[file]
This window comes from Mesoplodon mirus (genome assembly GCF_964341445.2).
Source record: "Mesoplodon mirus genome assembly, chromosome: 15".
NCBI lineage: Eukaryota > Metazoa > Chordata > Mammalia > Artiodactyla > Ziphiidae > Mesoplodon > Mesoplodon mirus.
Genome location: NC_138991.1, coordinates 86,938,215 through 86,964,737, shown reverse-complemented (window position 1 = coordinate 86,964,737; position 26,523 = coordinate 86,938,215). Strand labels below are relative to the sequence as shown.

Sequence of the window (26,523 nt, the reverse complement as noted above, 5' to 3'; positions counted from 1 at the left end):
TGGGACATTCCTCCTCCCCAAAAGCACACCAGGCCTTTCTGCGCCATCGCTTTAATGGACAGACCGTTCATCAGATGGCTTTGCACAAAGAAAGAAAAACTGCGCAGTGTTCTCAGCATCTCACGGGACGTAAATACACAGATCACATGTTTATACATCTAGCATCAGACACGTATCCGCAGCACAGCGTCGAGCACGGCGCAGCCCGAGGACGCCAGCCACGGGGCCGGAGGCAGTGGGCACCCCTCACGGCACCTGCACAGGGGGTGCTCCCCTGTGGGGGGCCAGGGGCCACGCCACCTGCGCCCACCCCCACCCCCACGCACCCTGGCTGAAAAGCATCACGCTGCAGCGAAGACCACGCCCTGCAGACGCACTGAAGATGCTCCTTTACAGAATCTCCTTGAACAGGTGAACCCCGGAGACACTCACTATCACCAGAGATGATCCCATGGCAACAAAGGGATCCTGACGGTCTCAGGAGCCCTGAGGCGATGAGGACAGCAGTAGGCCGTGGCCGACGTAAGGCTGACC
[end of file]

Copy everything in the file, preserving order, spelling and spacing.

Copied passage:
This window comes from Mesoplodon mirus (genome assembly GCF_964341445.2).
Source record: "Mesoplodon mirus genome assembly, chromosome: 15".
NCBI lineage: Eukaryota > Metazoa > Chordata > Mammalia > Artiodactyla > Ziphiidae > Mesoplodon > Mesoplodon mirus.
Genome location: NC_138991.1, coordinates 86,938,215 through 86,964,737, shown reverse-complemented (window position 1 = coordinate 86,964,737; position 26,523 = coordinate 86,938,215). Strand labels below are relative to the sequence as shown.

Sequence of the window (26,523 nt, the reverse complement as noted above, 5' to 3'; positions counted from 1 at the left end):
TGGGACATTCCTCCTCCCCAAAAGCACACCAGGCCTTTCTGCGCCATCGCTTTAATGGACAGACCGTTCATCAGATGGCTTTGCACAAAGAAAGAAAAACTGCGCAGTGTTCTCAGCATCTCACGGGACGTAAATACACAGATCACATGTTTATACATCTAGCATCAGACACGTATCCGCAGCACAGCGTCGAGCACGGCGCAGCCCGAGGACGCCAGCCACGGGGCCGGAGGCAGTGGGCACCCCTCACGGCACCTGCACAGGGGGTGCTCCCCTGTGGGGGGCCAGGGGCCACGCCACCTGCGCCCACCCCCACCCCCACGCACCCTGGCTGAAAAGCATCACGCTGCAGCGAAGACCACGCCCTGCAGACGCACTGAAGATGCTCCTTTACAGAATCTCCTTGAACAGGTGAACCCCGGAGACACTCACTATCACCAGAGATGATCCCATGGCAACAAAGGGATCCTGACGGTCTCAGGAGCCCTGAGGCGATGAGGACAGCAGTAGGCCGTGGCCGACGTAAGGCTGACC